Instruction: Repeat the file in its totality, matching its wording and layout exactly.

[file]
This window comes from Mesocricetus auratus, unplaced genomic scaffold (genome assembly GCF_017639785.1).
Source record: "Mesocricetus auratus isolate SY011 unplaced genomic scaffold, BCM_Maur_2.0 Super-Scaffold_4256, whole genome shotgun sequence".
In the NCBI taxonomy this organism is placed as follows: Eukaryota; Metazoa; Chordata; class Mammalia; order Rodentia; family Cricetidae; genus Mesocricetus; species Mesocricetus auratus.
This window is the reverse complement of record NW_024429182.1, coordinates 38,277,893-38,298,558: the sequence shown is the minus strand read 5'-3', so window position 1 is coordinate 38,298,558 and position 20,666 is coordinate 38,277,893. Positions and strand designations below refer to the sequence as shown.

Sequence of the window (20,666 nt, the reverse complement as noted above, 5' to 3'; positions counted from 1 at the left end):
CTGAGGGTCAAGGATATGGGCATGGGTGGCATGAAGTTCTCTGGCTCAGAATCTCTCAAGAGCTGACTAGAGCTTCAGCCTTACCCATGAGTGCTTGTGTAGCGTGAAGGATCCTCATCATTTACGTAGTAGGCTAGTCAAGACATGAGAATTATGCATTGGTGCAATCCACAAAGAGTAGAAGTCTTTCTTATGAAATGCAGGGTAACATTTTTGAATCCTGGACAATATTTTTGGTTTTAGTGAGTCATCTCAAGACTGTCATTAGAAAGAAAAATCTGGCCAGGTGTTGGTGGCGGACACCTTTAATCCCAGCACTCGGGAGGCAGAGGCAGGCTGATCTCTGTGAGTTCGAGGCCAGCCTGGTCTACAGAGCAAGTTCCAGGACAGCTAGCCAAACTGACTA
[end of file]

This window comes from Mesocricetus auratus, unplaced genomic scaffold (genome assembly GCF_017639785.1).
Source record: "Mesocricetus auratus isolate SY011 unplaced genomic scaffold, BCM_Maur_2.0 Super-Scaffold_4256, whole genome shotgun sequence".
In the NCBI taxonomy this organism is placed as follows: Eukaryota; Metazoa; Chordata; class Mammalia; order Rodentia; family Cricetidae; genus Mesocricetus; species Mesocricetus auratus.
This window is the reverse complement of record NW_024429182.1, coordinates 38,277,893-38,298,558: the sequence shown is the minus strand read 5'-3', so window position 1 is coordinate 38,298,558 and position 20,666 is coordinate 38,277,893. Positions and strand designations below refer to the sequence as shown.

Sequence of the window (20,666 nt, the reverse complement as noted above, 5' to 3'; positions counted from 1 at the left end):
CTGAGGGTCAAGGATATGGGCATGGGTGGCATGAAGTTCTCTGGCTCAGAATCTCTCAAGAGCTGACTAGAGCTTCAGCCTTACCCATGAGTGCTTGTGTAGCGTGAAGGATCCTCATCATTTACGTAGTAGGCTAGTCAAGACATGAGAATTATGCATTGGTGCAATCCACAAAGAGTAGAAGTCTTTCTTATGAAATGCAGGGTAACATTTTTGAATCCTGGACAATATTTTTGGTTTTAGTGAGTCATCTCAAGACTGTCATTAGAAAGAAAAATCTGGCCAGGTGTTGGTGGCGGACACCTTTAATCCCAGCACTCGGGAGGCAGAGGCAGGCTGATCTCTGTGAGTTCGAGGCCAGCCTGGTCTACAGAGCAAGTTCCAGGACAGCTAGCCAAACTGACTA